Third, I have found an interesting sociological phenomenon regarding 1 Tim 2:12. If I may use a term inappropriately here since it is painting with too broad of a brush, let’s say that those who reject the authenticity of the Pastorals are ‘liberal’ and those who believe Paul wrote these letters are conservative. (The broad brush, by the way, concerns calling one ‘liberal’; what makes a theological liberal a liberal is, I believe, a denial of bodily resurrection of the Son of God, not a denial of Paul’s authorship of 1-2 Timothy and Titus.) Now what’s interesting to note is this: both conservatives and ‘liberals’ have historically tended to view this passage as prohibiting women from teaching men. They have viewed it as a normative command, meant for application beyond the confines of Ephesus or the first century. The difference is that conservatives have agreed to abide by this interpretation while ‘liberals’ have simply said, ‘Well, that’s not Paul.’ In more recent years, ‘liberal’ scholarship has even moved in the direction of saying that the real Paul also would agree with this restriction on women. Either that or they now excise parts of Paul’s letters that seem to conform to 1 Tim 2:12 (I’m thinking specifically of 1 Cor 14:34-35), even though there is not a single manuscript that omits these verses. All this makes evangelical egalitarians the odd man out: it is this group, and historically almost exclusively this group, that has affirmed Pauline authorship of the Pastorals yet interprets 1 Tim 2:12 in an egalitarian way. I am always leery of a particular group that has an explicit agenda being virtually the only group to promote a certain viewpoint that is somehow connected with that agenda. It is this group, by the way, that championed the excision of 1 Cor 14:34-35. And the obvious connection between regarding the Pastorals as authentic but affirming an egalitarian viewpoint and regarding 1 Cor 14:34-35 as inauthentic because it gets in the way of this egalitarian viewpoint is striking.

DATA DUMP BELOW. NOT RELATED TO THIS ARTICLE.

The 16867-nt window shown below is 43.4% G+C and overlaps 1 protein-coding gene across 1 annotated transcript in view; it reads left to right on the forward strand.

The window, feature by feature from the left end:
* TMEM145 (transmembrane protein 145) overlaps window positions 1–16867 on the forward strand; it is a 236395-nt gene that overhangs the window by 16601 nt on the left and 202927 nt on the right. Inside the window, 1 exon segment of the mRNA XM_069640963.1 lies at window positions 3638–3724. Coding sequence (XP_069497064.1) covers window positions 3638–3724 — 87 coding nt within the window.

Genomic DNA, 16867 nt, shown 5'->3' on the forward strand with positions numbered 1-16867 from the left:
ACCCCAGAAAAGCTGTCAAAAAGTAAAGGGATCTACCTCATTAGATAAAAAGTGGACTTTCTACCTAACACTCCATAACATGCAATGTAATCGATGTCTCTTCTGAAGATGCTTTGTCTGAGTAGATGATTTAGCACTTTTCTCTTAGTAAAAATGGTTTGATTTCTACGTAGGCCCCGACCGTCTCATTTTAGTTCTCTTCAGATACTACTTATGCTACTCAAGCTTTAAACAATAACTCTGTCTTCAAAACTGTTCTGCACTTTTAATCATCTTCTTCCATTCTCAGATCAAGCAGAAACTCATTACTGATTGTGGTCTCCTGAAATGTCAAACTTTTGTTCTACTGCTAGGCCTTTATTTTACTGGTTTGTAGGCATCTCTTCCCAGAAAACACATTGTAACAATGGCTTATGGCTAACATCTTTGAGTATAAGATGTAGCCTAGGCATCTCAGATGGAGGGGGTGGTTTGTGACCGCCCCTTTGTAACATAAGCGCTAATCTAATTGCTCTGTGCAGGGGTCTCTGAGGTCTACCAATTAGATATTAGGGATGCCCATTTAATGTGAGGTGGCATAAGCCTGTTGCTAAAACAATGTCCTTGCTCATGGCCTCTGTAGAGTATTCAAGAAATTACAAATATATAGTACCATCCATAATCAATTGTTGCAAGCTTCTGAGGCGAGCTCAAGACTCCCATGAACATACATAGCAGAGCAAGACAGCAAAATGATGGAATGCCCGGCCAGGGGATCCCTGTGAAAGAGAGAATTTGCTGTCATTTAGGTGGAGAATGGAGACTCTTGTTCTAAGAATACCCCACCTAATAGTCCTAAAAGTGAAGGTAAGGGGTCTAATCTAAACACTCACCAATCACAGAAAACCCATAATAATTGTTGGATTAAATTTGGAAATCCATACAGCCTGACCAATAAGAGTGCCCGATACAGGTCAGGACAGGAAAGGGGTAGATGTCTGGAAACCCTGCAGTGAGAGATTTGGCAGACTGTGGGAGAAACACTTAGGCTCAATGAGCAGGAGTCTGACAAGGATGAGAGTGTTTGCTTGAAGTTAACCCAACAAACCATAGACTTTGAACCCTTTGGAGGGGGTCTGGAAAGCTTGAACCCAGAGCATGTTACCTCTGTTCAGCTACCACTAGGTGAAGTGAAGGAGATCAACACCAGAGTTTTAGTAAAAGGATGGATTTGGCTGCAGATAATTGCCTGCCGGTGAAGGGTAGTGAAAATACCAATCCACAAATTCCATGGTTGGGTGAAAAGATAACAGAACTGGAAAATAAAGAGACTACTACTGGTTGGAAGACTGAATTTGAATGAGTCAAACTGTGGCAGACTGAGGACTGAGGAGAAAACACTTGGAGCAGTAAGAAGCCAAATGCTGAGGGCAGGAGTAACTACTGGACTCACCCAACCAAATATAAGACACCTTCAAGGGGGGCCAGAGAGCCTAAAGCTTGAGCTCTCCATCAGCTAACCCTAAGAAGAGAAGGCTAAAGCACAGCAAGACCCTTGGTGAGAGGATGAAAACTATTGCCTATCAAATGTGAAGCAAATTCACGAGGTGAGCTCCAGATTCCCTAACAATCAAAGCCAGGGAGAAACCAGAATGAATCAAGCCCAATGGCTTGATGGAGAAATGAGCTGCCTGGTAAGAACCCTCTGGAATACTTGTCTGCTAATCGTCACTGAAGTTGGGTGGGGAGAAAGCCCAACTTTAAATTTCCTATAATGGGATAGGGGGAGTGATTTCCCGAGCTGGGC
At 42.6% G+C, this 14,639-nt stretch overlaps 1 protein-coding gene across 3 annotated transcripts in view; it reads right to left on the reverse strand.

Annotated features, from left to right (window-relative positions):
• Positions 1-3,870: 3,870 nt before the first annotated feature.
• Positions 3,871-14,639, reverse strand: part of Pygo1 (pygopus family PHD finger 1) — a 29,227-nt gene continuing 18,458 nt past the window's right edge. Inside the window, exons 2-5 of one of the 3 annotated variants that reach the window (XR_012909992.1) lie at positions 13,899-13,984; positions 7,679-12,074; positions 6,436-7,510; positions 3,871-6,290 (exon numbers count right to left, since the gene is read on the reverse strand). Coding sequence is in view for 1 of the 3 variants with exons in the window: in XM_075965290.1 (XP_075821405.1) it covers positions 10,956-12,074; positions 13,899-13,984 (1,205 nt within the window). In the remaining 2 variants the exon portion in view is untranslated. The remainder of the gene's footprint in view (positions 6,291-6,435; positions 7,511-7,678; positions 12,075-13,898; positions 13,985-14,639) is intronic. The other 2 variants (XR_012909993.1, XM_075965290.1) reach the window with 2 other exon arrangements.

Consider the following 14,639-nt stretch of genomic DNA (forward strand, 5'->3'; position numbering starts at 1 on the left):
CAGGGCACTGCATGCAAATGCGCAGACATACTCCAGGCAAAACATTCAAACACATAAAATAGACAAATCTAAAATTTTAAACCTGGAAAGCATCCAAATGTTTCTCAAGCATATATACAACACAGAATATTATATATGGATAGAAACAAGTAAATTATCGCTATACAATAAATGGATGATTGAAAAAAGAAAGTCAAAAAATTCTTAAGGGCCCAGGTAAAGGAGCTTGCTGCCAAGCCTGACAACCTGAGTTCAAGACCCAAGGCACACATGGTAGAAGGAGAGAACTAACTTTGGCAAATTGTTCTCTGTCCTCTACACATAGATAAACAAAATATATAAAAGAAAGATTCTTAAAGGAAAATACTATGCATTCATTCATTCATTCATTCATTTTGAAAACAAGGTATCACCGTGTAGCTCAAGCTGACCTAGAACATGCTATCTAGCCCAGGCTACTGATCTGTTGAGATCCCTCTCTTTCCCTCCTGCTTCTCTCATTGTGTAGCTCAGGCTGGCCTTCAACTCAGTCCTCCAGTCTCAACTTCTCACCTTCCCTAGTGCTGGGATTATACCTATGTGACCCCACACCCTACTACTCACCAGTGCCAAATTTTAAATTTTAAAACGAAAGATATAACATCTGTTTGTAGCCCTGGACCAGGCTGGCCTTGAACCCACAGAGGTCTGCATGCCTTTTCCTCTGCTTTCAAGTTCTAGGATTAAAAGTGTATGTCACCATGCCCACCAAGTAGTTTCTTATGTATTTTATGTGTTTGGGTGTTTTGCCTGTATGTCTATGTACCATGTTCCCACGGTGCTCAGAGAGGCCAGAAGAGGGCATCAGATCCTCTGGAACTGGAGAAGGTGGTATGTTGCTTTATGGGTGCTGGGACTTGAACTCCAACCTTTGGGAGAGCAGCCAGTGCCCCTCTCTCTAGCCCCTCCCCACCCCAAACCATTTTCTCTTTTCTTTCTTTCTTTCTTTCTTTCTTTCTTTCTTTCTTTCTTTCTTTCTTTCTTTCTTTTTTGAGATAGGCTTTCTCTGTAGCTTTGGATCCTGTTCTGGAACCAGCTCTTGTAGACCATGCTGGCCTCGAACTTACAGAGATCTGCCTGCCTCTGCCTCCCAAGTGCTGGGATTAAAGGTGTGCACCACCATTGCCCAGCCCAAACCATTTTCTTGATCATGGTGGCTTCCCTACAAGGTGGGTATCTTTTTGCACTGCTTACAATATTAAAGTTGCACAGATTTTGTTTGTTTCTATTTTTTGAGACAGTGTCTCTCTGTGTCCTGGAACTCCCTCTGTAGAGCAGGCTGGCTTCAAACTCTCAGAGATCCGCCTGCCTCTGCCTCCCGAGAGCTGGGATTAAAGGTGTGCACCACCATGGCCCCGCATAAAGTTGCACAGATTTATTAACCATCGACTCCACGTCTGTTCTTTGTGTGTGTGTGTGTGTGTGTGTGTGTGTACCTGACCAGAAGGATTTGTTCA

In the end, however, my desire is to be both charitable and biblical. That’s why I like Bruce Barron’s article, “Putting Women in their Place.” As an egalitarian, he distinguished between position and attitude. In attitude, I am egalitarian. And I have pushed on the boundaries of complementarianism for a long time. I have had women interns at Dallas Seminary. Three of them have earned the New Testament award for doing the best work in the NT among graduating seniors. The work was based on their master’s theses. And yes, they taught in those theses and taught well. Specifically, they have taught me some things! I have endorsed women for all sorts of ministries, including ministries that I would be uncomfortable with them doing. But since they are ministering in churches that are egalitarian, I would rather have these women ministering there than some others who may not be as well trained, as godly, as devoted to the scriptures and to Christ.
Again, as I mentioned early on, I have problems with the complementarian position. I am sometimes embarrassed to be a complementarian. It would be a whole lot easier if I weren’t! But I can’t go against my conscience. And my conscience tells me that after all the exegetical dust has settled, to deny some sort of normative principle to 1 Tim 2:12 is probably a misunderstanding of this text.
Sincerely in Christ,
Related Topics: Issues in Church Leadership/Ministry